Previous page, top: colourful arches in
Little India; SkyBar on level 33 of the
Traders Hotel serves up free cocktails
on ladies night and a spectacular view
of the landmark Petronas Towers. This
page, from top: Sri Mahamariamman
in Chinatown is Kuala Lumpur’s
oldest Hindu temple; street food is
everywhere and plentiful; Petaling
Street Night Market is full of bargains
– and fabulous fakes
| BNE May/June 2017
contemporary takes on Chinese-Malaysian classics, in the city’s
rapidly gentrifying Chinatown. Sri Mahamariamman (Jalan Tun H S
Lee, Chinatown), KL’s oldest Hindu temple, and the colourful Taoist
Guan Di Temple are an easy stroll, with stops in between at local
boutiques. From here, it’s a nice walk to Coffee Amo (First floor,
54 Jalan Sultan, Chinatown), where cappuccinos and lattes come
complete with 3D coffee art (and more Instagram snaps).
The Petaling Street Night Market doesn’t really get going until
later, so there’s time to take a taxi back to Bukit Bintang for some
bargain hunting, followed by lunch. Nagasari (Jalan Nagasari) is a
great little Mamak – Malaysian-Indian – eatery serving classics such
as sardine roti or nasi lemak, arguably Malaysia’s national dish, and
traditional curries. Around the corner Jersey Jack Gelato (49 Jalan
Berangan) has gloriously tropical ice-cream.
There’s upscale shopping in Bukit Bintang as well, but the great
tech bargains are at Low Yat Plaza (7 Jalan Bintang), a six-storey
electronics mall that’s the largest in Malaysia. High street brands are
super-cheap at the Lot 10 shopping mall (50 Jalan Bukit Bintang,
Bukit Bintang), particularly for smaller-sized girls, and the Lot 10
Hutong food court is an amazing spot to try some of Malaysia’s
favourite street-food vendors all in one place.
I avoid the touristy Central Market but the Petaling Street Night
Market (Petaling Street, Chinatown) is in full flow by early evening
where fabulous fakes, particularly sunglasses, draw cabin crew from
around the world. There are bags and watches too and you shouldn’t
need to haggle much to get a bargain.
Again, there are snacks aplenty here. The tangy fish-noodle soup
served at the grungy No 1 Assam Laksa inside the market is another
Malaysian classic, while Kim Lian Kee’s Hokkien Chinese noodles
(56 Jalan Petaling) are famous and the beers are cold – a great spot to
watch the world go by.
For me, a highlight of KL is its street food, but this thoroughly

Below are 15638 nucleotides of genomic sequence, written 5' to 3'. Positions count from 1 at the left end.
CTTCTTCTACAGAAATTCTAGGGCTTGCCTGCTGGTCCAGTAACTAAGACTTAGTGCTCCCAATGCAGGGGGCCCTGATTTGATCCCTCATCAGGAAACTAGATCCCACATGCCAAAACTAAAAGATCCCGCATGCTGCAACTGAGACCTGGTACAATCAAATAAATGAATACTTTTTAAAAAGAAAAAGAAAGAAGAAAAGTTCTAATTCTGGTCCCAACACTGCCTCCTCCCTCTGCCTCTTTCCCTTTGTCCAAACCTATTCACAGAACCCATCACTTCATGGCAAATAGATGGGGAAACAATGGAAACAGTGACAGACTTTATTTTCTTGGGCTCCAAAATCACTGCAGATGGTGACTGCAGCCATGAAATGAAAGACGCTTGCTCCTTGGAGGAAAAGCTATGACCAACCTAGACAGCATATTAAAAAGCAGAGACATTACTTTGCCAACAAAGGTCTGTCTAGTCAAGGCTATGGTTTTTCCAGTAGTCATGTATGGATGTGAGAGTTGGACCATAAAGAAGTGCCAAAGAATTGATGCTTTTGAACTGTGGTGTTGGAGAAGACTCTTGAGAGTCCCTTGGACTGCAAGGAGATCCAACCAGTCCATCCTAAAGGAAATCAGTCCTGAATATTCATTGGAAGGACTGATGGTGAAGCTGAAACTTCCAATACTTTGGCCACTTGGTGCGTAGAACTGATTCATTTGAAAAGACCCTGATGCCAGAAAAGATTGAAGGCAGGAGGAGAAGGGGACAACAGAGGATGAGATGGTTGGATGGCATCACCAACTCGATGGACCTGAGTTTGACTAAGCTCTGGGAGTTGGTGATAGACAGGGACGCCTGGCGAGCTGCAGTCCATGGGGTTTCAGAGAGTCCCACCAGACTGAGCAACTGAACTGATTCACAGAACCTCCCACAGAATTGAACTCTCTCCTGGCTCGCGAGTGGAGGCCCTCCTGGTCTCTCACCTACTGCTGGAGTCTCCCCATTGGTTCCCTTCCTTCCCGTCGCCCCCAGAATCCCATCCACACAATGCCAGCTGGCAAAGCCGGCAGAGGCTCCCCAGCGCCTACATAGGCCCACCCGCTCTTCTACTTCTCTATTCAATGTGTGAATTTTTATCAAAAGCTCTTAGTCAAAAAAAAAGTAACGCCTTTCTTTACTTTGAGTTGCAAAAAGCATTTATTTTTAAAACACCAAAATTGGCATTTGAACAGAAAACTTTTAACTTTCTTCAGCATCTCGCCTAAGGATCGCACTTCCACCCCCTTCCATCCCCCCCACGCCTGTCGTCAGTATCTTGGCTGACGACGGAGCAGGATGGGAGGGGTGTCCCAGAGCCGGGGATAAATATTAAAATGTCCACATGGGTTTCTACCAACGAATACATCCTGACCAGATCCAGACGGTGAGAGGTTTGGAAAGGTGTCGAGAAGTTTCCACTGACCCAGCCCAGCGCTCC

modern city has its sophisticated side too and we end the break
as we started, on a high note, admiring the skyline views from
Coppersmith (Level 23, The Troika, 19 Persiaran KLCC), a slick,
contemporary craft cocktail bar and just above it there are four
restaurants to choose from at Troika Sky Dining, where the likes of
David Beckham have been spotted.
most spectacular sight. The golden statues and brilliant temples at this
limestone complex are magnificent in scale and worthy of more Instagram
snaps before heading back to base to get ready for the night ahead.
In the central Ampang district we find more upscale Indian Chettinad
cooking at Betel Leaf (77 Leboh Ampang, Ampang) where we feast on
quail and crab before hitting one of Asia’s very best bars. At the well-hidden
speakeasy Omakase & Appreciate (Ampang Bangunan Ming Annexe,
Jalan Ampang, Ampang) the door says “no entry” in five languages! As well
as their own creations they serve up favourites such as the Jungle Bird, a
tropical cocktail created in KL in the 1970s.
It’s easy to spend the night in this little place but the strip of buzzing bars
and clubs that line hectic, friendly Jalan Changkat Bukit Bintang offers a
change of pace. For night owls the Teochew Chinese restaurants at the top
of Jalan Changkat Thambi Dollah serve until 4 or 5am; Fong Wah Teochew
Porridge (61 Jalan Changkat Thambi Dollah, Pudu) is one that dishes up
delicious roast duck and razor clams into the wee hours.
Today’s the day to explore Kuala Lumpur’s Chinese side, starting with
breakfast at Chocha Foodstore (156 Jalan Petaling), which serves
TOP 3 TRAVEL TIPS
While public transport isn’t bad, KL’s red
taxis are cheap and reliable – check the driver will use the
meter before you get in. Uber has great coverage, as does
its South East Asian rival, Grab.
STAY IN AN APARTMENT:
Airbnb and clones such as
Roomorama have good coverage in Kuala Lumpur and are
generally great value compared to multiple hotel rooms
when you’re travelling with a gang. Look for locations in
the centre of town rather than Petaling Jaya; Bukit Bintang
is central and popular.
BUY A DATA PACKAGE:
Don’t get saddled with killer
roaming charges. You can pick up a MyMaxis SIM for just
10 MYR ($3). And data comes cheap too, you can buy
600MB of data for a week at 10 MYR ($3), or 2GB for a
month at 30 MYR ($9).
Malindo Air flies daily between Brisbane and
Kuala Lumpur via Denpasar (Bali). For service